Economic Impact of Railoads

CPrint showing well-dressed passengers waiting as the Illinois Central Railroad train pulls into the station; also shows a steamship, horse-drawn carriage, stagecoach, and canal boat, along with a large globe displaying the United States and the extent of the I.C.R.R. lines.

The expansion of the railroads was a key factor in the economic growth of the United States in the post Civil War period. During the 15 years from the end of the Civil War to 1880, the tonnage carried by the principal railroads in the United States exploded from 2.16 billion to 14.48 billion — i.e., a 600% increase. In that same period, the track mileage covered by US railroads grew from 35,000 to 115,647 miles. By 1880, there were 18,000 locomotives in service in US railroads. In the decade between 1880 and 1890 an average 6,000 miles of track were laid every year. By 1890, railroads were – by far – the largest employer in the United States employing 749,000 workers. Sadly, railroads were also the primary killer of Americans. In 1890, 6,335 people were killed and 29,000 were injured in railroads accidents.

Railroads contributed to American economic growth on a number of fronts. First, the actual construction of the rails themselves provided a large economic stimulus. I created the need for steel to construct rails and build locomotives, not to mention the other rolling stock. Second, the formation of the railroads resulted in the settlement of new areas of the country that were suddenly accessible. Finally, the existence of railroads enabled the establishment of true national markets for goods. It was suddenly possible to transport almost any goods rapidly, to anywhere else in the country. It is estimated that the existence of railroads was responsible for an increase of at least 20% in the value of agricultural lands, since the railroads gave farmers the option of selling their produce far from the local markets.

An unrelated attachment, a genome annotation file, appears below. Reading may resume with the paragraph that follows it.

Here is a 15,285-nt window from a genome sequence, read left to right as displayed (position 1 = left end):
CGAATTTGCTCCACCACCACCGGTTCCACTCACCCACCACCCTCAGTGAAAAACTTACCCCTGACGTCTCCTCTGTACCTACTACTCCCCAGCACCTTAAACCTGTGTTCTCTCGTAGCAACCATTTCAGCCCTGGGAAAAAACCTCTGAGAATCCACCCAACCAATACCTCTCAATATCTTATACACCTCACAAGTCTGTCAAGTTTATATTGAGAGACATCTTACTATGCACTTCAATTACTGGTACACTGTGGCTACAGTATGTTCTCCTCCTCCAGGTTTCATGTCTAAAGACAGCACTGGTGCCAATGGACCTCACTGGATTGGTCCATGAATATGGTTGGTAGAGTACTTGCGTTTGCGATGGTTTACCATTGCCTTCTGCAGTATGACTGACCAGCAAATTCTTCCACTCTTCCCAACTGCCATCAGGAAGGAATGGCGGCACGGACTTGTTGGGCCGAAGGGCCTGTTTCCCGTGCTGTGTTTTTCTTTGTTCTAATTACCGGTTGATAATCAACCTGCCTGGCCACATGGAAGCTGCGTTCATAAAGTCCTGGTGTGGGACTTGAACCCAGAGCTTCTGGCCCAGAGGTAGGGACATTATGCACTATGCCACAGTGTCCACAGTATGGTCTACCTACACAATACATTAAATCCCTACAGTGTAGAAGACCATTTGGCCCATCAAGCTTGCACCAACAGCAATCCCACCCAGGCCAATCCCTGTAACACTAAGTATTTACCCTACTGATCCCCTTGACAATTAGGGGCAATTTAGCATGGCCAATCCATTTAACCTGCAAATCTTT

The growth of the railroads did not come without challenges. Most of the Western railroads were built with massive government subsidies, in the form of land grants. The railroads received the land, along with the right of way, and were free to sell land to finance their construction. This resulted in a number of financial scandals, as well as, an over construction of railroads. When two railroads served the same area, they would often compete so fiercely on price that one of them would be forced into bankruptcy. By 1895, one fourth of all railroads were operating under receivership.

Railroads also became the first really large American corporations. They also inaugurated the period of business trusts, in which, through interlocking companies, groups of businessman controlled many different railroads — at times, even ones that nominally competed with one another. In short, at this time, Americans had a love-hate relationship with the railroads. Railroads represented progress, American innovation and American power, while at the same time, being centers of greed and often corruption.